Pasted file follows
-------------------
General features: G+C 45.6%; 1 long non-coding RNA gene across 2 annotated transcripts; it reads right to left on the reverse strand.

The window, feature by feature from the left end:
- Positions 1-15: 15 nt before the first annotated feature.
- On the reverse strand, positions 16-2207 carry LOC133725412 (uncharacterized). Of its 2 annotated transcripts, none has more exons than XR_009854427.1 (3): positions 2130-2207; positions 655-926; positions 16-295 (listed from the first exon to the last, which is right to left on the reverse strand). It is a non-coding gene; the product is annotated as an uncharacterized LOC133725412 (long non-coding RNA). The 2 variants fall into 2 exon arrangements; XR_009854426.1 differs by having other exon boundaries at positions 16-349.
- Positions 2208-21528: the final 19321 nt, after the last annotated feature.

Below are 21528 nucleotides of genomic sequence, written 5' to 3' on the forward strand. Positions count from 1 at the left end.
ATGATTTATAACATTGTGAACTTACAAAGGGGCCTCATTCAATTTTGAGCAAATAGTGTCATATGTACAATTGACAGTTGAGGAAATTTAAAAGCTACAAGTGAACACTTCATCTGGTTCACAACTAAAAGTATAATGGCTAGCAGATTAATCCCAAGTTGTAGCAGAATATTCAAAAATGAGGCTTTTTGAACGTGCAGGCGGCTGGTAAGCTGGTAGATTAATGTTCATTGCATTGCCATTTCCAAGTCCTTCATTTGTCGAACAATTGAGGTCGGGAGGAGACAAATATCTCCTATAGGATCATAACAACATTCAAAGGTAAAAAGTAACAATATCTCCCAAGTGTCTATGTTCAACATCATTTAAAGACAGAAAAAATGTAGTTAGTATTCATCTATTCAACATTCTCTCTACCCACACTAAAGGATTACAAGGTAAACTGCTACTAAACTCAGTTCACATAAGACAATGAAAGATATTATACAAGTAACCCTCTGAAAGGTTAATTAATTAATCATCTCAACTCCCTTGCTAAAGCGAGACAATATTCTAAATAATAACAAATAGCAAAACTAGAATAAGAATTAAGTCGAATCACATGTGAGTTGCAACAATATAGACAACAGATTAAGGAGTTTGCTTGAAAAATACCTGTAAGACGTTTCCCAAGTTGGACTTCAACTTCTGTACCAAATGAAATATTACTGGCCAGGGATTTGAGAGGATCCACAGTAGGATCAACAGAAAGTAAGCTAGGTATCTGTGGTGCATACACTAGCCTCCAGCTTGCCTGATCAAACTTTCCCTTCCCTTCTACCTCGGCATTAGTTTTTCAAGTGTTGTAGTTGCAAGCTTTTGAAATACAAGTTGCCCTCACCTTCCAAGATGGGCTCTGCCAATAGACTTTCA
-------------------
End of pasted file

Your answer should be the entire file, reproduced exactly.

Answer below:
General features: G+C 45.6%; 1 long non-coding RNA gene across 2 annotated transcripts; it reads right to left on the reverse strand.

The window, feature by feature from the left end:
- Positions 1-15: 15 nt before the first annotated feature.
- On the reverse strand, positions 16-2207 carry LOC133725412 (uncharacterized). Of its 2 annotated transcripts, none has more exons than XR_009854427.1 (3): positions 2130-2207; positions 655-926; positions 16-295 (listed from the first exon to the last, which is right to left on the reverse strand). It is a non-coding gene; the product is annotated as an uncharacterized LOC133725412 (long non-coding RNA). The 2 variants fall into 2 exon arrangements; XR_009854426.1 differs by having other exon boundaries at positions 16-349.
- Positions 2208-21528: the final 19321 nt, after the last annotated feature.

Below are 21528 nucleotides of genomic sequence, written 5' to 3' on the forward strand. Positions count from 1 at the left end.
ATGATTTATAACATTGTGAACTTACAAAGGGGCCTCATTCAATTTTGAGCAAATAGTGTCATATGTACAATTGACAGTTGAGGAAATTTAAAAGCTACAAGTGAACACTTCATCTGGTTCACAACTAAAAGTATAATGGCTAGCAGATTAATCCCAAGTTGTAGCAGAATATTCAAAAATGAGGCTTTTTGAACGTGCAGGCGGCTGGTAAGCTGGTAGATTAATGTTCATTGCATTGCCATTTCCAAGTCCTTCATTTGTCGAACAATTGAGGTCGGGAGGAGACAAATATCTCCTATAGGATCATAACAACATTCAAAGGTAAAAAGTAACAATATCTCCCAAGTGTCTATGTTCAACATCATTTAAAGACAGAAAAAATGTAGTTAGTATTCATCTATTCAACATTCTCTCTACCCACACTAAAGGATTACAAGGTAAACTGCTACTAAACTCAGTTCACATAAGACAATGAAAGATATTATACAAGTAACCCTCTGAAAGGTTAATTAATTAATCATCTCAACTCCCTTGCTAAAGCGAGACAATATTCTAAATAATAACAAATAGCAAAACTAGAATAAGAATTAAGTCGAATCACATGTGAGTTGCAACAATATAGACAACAGATTAAGGAGTTTGCTTGAAAAATACCTGTAAGACGTTTCCCAAGTTGGACTTCAACTTCTGTACCAAATGAAATATTACTGGCCAGGGATTTGAGAGGATCCACAGTAGGATCAACAGAAAGTAAGCTAGGTATCTGTGGTGCATACACTAGCCTCCAGCTTGCCTGATCAAACTTTCCCTTCCCTTCTACCTCGGCATTAGTTTTTCAAGTGTTGTAGTTGCAAGCTTTTGAAATACAAGTTGCCCTCACCTTCCAAGATGGGCTCTGCCAATAGACTTTCA